Classic Bolognese sauce is a terrific thing: mild, milky, and rich. It’s so admired that the government of Bologna keeps an official recipe, from the early 1800s. But that doesn’t mean it can’t be messed with. This modern version, laced with Asian fish sauce, creates a richer flavor that will last for minutes after every bite. The key is slowly caramelizing the vegetables for a mellow, sweet base, then patiently searing the meat until it’s crusty and brown. This isn’t a dinner-in-20-minutes kind of meal, but the result is a pasta sauce that people will remember a couple of centuries from now.
Modern Bolognese (makes 12 to 15 servings)
- Olive oil, as needed
- 1 large onion, finely chopped*
- 6 cloves garlic, smashed
- 4 medium carrots, finely chopped*
- 12 oz white or cremini mushrooms, finely chopped*
- 6 sprigs fresh thyme
- ¼ cup fish sauce
- ½ cup tomato paste
- Salt and pepper to taste
(*or pulsed in a food processor)
- 12 oz pancetta, finely chopped (use bacon for a smokier flavor)
- 1 lb ground pork
- 1½ cups red or white wine
- 2 lbs ground beef
- 6½ cups beef or chicken stock
Caramelize The Base
Generously coat a large sauté pan with olive oil and place over medium-low heat. Add the onions and garlic, and cook, stirring occasionally, until the onions are translucent. Add the carrots and a few pinches of salt, and cook until the vegetables soften and begin to caramelize. This will take a while, more than 30 minutes, but the longer the base cooks, the more even and thorough the browning will be.
Begin the Sauce
When the carrots and onions are richly browned, add the mushrooms, half the thyme, and a few more pinches of salt. Cook over medium heat, stirring frequently. The mushrooms will release a lot of liquid, so cook until the pan is dry. Add black pepper and a few splashes of fish sauce. Stir in tomato paste, and turn the heat down to medium-low. Stir occasionally – just enough so the bottom doesn’t scorch.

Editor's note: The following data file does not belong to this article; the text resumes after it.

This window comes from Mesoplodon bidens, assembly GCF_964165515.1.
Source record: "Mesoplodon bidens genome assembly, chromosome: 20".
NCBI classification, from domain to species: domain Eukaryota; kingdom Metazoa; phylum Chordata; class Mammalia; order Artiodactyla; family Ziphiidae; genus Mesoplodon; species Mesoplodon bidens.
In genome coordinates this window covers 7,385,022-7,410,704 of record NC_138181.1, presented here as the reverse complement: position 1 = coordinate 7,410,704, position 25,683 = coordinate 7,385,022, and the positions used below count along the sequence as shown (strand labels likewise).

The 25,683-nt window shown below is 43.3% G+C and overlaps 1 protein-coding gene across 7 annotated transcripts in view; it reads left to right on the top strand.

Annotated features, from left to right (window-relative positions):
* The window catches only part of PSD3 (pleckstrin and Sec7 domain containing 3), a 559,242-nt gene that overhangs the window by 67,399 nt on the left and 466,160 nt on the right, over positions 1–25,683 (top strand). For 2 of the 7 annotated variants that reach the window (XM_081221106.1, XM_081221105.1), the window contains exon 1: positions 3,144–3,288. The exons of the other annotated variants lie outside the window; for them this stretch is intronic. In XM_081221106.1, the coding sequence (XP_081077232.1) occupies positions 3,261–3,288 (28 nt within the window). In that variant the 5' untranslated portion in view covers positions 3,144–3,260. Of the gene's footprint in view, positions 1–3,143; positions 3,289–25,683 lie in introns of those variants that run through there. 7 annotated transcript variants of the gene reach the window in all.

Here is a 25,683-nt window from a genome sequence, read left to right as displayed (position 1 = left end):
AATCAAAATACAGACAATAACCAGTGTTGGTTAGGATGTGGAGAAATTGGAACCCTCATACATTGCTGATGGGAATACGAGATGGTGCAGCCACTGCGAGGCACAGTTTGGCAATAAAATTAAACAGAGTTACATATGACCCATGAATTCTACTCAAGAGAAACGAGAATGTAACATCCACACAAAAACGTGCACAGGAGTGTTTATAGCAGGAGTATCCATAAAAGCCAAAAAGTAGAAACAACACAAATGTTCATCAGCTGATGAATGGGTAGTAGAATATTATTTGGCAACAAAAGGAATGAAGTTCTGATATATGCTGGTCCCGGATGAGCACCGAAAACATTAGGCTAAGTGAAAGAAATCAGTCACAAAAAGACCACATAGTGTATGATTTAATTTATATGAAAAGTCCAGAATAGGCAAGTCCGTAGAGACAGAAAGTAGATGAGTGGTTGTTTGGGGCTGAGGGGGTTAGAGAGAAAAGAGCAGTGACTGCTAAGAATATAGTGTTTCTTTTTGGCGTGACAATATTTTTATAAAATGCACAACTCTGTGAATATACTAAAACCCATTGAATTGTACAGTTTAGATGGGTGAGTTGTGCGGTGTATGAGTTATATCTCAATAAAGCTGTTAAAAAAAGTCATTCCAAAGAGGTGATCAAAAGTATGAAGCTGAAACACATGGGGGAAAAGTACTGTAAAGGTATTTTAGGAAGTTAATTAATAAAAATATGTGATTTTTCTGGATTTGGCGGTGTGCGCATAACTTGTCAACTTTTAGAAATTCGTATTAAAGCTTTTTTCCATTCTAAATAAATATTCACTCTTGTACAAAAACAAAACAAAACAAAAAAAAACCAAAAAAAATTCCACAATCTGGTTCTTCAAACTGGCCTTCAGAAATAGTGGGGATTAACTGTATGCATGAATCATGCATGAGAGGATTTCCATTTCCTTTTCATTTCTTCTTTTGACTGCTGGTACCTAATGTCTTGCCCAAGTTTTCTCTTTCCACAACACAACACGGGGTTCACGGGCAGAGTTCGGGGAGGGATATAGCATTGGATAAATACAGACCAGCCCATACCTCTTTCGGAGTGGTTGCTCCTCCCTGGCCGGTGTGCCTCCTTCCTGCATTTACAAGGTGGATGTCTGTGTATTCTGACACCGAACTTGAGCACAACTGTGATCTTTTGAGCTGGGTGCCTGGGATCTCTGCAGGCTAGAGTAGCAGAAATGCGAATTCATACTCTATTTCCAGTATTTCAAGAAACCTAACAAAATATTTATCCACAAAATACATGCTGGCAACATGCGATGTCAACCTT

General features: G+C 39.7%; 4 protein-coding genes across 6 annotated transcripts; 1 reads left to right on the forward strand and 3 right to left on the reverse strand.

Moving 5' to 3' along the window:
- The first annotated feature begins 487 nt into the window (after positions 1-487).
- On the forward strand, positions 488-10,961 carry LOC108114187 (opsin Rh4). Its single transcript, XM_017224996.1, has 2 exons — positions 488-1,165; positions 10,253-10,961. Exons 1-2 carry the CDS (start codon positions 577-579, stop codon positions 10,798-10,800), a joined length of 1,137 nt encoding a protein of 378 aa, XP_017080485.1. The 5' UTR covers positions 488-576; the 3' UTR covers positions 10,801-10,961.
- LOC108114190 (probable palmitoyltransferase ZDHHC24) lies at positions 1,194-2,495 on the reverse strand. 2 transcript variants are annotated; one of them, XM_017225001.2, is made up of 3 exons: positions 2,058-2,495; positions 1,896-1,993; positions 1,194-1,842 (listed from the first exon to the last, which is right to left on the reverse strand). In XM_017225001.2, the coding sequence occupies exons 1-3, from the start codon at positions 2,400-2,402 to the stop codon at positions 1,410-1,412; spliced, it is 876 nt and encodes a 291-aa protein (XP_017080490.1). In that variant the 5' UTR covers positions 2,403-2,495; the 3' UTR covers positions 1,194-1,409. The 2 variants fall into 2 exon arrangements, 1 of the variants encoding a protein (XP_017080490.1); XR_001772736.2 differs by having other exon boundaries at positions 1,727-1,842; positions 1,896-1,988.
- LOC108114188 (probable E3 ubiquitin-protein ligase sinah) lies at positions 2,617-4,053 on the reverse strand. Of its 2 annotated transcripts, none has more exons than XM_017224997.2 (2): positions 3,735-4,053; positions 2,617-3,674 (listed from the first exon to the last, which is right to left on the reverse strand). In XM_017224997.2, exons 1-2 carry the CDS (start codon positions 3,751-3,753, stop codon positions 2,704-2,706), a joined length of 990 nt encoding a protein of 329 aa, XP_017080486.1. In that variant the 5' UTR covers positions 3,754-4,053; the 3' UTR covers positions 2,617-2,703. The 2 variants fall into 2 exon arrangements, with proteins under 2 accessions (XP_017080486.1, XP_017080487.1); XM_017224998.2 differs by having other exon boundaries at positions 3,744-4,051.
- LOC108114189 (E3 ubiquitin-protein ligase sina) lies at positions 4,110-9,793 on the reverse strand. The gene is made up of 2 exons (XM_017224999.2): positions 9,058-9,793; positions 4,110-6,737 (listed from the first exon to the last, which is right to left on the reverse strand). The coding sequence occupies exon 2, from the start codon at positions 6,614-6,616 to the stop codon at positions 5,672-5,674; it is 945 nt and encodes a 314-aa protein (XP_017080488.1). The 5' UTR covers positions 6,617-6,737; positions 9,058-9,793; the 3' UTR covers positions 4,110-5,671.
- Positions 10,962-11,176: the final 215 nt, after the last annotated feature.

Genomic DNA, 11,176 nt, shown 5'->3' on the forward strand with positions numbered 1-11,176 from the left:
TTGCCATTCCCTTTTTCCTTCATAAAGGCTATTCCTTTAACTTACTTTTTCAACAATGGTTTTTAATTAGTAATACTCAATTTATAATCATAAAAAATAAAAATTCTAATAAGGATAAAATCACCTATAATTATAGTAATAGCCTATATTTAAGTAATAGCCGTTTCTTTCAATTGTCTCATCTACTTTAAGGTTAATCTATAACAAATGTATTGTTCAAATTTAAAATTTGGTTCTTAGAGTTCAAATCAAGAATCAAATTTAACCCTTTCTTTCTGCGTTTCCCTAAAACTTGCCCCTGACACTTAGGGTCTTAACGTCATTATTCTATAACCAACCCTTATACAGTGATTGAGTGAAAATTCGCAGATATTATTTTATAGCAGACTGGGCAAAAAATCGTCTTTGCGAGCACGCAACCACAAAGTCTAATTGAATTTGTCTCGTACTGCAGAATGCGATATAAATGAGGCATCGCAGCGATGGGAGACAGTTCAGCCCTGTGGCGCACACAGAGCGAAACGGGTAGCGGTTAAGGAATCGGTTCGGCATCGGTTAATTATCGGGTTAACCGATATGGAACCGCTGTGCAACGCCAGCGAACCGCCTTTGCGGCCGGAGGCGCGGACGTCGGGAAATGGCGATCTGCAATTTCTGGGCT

Cook the Pancetta
While the vegetables are caramelizing, place a large, heavy Dutch oven or braising pan over medium-high heat. Add the pancetta and cook, stirring occasionally, until the fat is rendered but the meat is still a little chewy. Strain, keeping the fat and meat separate, and set aside.
Sear the Meat
Place the braising pan over medium-high heat and add enough pancetta fat to slick the bottom. When a little smoke appears, add the pork in a thin layer and sprinkle with salt. Sear, untouched, until the bottom is thoroughly crusty. Be patient. When the meat is deeply browned but not burned, add a couple splashes of fish sauce, cook for a few minutes, and then add a splash of wine. Scrape up the browned bits and empty the meat into a large bowl. Rinse out the pan and wipe dry, then repeat the whole process with the beef, searing it in two batches.
When the last batch of beef is fully browned, add the rest of the wine and bring to a boil, scraping up all the bits on the bottom. Lightly boil the wine until it reduces to about half its volume. Return the rest of the meat to the pan. Add the cooked pancetta, the vegetable base, the stock, and the remaining thyme. Season with salt and fish sauce.
Finish the Sauce
Bring it all to a boil, then lower to a gentle, lazy simmer. Cook for 1½ to 2 hours, until the meat is tender and the sauce has a rich, ragù-like texture. Skim off any fat that floats to the top. Remove the thyme sprigs and season to taste with a few splashes of fish sauce. Serve with pasta and Parmesan cheese.
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